Fri, Aug 11, 2017 - Page 3 News List

Power Showdown: KMT lawmaker challenges premier on vow to meet power demand in two years

By Chang Hung-ta and Jonathan Chin  /  Staff reporter, with staff writer

A wind turbine is pictured in Pingtung County’s Hengchun Township in an undated photograph.

Photo: Tsai Tsung-hsien, Taipei Times

Questioning Premier Lin Chuan’s (林全) pledge to meet the nation’s power demands in two years, Chinese Nationalist Party (KMT) Legislator Ko Chih-en (柯志恩) yesterday said that Lin would not even be the premier two years from now.

In an interview published on Wednesday by the Chinese-

language Economic Daily News, Lin told the state-owned Taiwan Power Co to “just give up” on nuclear power.

The country “just needs to tough it out for the next two years” before new power plants go online to ease the situation, Lin said in the interview.

Offshore wind turbines are expected to generate 4 gigawatts in seven years, Lin said.

The nation was on the brink of power rationing following the collapse of a transmission tower in Yilan County late last month due to Typhoon Nesat, showing the fragility of the nation’s power supply plans, Ko said.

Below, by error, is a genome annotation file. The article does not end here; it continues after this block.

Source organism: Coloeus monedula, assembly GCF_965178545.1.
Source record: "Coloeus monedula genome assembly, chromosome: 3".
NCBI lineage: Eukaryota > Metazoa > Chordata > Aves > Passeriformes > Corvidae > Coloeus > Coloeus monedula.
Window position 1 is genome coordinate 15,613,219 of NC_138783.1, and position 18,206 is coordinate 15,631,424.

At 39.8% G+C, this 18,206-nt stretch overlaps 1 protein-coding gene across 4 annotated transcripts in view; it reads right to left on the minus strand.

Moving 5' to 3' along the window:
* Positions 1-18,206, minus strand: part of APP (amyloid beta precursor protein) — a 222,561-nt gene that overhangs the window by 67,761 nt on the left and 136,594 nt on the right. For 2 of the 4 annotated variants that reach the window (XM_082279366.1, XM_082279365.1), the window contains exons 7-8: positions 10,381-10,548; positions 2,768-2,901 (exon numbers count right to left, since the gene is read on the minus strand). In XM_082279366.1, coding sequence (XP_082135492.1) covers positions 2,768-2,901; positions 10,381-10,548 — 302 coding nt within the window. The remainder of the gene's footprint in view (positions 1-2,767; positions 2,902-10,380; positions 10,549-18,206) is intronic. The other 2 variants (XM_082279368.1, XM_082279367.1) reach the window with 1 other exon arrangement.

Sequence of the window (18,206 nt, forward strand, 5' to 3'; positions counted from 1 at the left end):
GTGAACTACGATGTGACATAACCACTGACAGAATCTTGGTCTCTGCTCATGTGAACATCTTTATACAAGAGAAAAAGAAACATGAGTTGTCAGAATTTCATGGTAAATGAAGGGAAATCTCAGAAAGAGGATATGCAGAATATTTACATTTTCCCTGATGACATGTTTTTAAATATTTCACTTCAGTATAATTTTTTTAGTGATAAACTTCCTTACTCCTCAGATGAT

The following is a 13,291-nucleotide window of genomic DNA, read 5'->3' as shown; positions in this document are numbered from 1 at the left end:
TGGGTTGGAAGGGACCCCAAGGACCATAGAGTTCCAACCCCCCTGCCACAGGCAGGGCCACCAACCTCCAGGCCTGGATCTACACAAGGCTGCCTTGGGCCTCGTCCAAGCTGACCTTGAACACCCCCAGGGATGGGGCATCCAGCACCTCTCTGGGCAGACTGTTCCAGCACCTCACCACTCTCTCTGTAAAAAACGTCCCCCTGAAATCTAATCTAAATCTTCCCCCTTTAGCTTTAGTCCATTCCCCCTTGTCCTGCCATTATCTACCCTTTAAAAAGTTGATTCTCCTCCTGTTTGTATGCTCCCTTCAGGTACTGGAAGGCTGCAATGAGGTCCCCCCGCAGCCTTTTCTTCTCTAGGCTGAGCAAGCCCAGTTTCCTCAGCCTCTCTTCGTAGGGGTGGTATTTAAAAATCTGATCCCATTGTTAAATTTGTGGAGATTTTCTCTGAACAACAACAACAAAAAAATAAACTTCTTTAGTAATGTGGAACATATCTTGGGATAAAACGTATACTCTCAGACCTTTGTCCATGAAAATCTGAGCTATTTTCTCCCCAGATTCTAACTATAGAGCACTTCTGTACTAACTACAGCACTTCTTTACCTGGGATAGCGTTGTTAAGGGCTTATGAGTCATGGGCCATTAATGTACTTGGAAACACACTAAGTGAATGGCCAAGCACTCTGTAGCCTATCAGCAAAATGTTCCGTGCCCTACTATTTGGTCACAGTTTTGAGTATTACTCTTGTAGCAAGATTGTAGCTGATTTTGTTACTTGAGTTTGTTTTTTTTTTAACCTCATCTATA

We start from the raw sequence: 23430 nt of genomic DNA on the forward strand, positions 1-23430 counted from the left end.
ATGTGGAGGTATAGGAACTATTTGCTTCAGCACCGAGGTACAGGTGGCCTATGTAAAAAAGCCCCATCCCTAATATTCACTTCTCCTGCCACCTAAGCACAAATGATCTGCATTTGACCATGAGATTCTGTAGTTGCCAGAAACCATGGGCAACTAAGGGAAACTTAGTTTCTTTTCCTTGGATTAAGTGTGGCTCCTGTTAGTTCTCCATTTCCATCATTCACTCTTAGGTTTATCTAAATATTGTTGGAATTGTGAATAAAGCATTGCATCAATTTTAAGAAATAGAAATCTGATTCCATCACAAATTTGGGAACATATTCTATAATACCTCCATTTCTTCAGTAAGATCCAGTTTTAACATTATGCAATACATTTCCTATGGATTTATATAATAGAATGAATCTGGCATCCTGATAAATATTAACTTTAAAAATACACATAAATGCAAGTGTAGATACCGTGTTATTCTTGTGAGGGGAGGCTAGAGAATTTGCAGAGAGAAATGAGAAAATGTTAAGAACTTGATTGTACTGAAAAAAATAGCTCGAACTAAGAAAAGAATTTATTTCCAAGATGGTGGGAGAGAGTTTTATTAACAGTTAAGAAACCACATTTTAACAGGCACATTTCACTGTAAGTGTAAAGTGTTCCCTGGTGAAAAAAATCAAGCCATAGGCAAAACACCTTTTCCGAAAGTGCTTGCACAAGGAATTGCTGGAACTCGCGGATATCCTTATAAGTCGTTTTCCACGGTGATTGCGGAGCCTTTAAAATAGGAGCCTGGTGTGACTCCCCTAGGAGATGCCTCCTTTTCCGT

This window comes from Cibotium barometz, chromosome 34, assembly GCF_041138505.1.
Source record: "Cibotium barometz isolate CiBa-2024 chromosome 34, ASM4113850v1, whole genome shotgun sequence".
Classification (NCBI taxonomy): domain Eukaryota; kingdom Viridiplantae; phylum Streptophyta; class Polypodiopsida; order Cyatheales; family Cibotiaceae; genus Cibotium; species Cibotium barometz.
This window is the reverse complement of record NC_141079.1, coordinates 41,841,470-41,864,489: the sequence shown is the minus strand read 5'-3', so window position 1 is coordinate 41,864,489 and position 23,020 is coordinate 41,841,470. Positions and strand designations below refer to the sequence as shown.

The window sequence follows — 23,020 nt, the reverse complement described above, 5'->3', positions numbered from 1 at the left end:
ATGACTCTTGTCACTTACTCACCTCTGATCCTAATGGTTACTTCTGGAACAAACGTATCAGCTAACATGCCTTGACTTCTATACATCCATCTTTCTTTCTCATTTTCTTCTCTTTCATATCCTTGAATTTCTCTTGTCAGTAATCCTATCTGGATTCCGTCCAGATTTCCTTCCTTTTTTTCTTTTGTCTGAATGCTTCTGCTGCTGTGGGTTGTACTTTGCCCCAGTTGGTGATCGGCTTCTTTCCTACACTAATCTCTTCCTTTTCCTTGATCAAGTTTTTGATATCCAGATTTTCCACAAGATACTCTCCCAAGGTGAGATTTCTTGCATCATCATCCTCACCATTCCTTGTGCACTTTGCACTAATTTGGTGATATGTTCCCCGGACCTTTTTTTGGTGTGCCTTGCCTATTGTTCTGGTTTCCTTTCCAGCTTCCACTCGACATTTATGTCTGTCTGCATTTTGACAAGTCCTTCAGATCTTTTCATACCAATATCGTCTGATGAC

“Are we betting that there will not be another typhoon?” Ko asked.

Moreover, not only has this summer been unseasonably hot, but power shortages had also occurred during winter, she said.

“It is easy for Lin to say we are going to tough it out. Can he be more specific on how we are going to do that? If we are not able to tough it out, what would be the repercussions? Does the government have any backup plan?” Ko asked.

Lin has said the offshore wind farms would be able to generate 3.5GW by 2025 to replace two nuclear power plants, Ko said.

That is higher than the Bureau of Energy’s earlier estimate of 3GW, which experts have said would be difficult to achieve, Ko said.

Renewable energy sources do not provide stable power supply and could be sporadic through the seasons, making them a poor direct substitute for nuclear or coal-fired power plants, she said.

Offshore wind farms face other factors and uncertainties, such as maritime engineering, environmental impact, the fishing industry, typhoons and earthquakes, harbors and maritime navigation, she said.

Taiwan also lacks the required core technologies and its reliance on non-Chinese contractors — a requirement imposed due to political considerations — has further driven up costs, Ko said.

Lin should be transparent about how much money the public will have to shell out to complete the wind power program, she said.

“If Lin wants to play hardball, he should sign a guarantee that there will be no power shortages after we tough it out in the next two years. Two years from now, Lin will not even be the premier. Where will we find the person responsible for this?” she asked.

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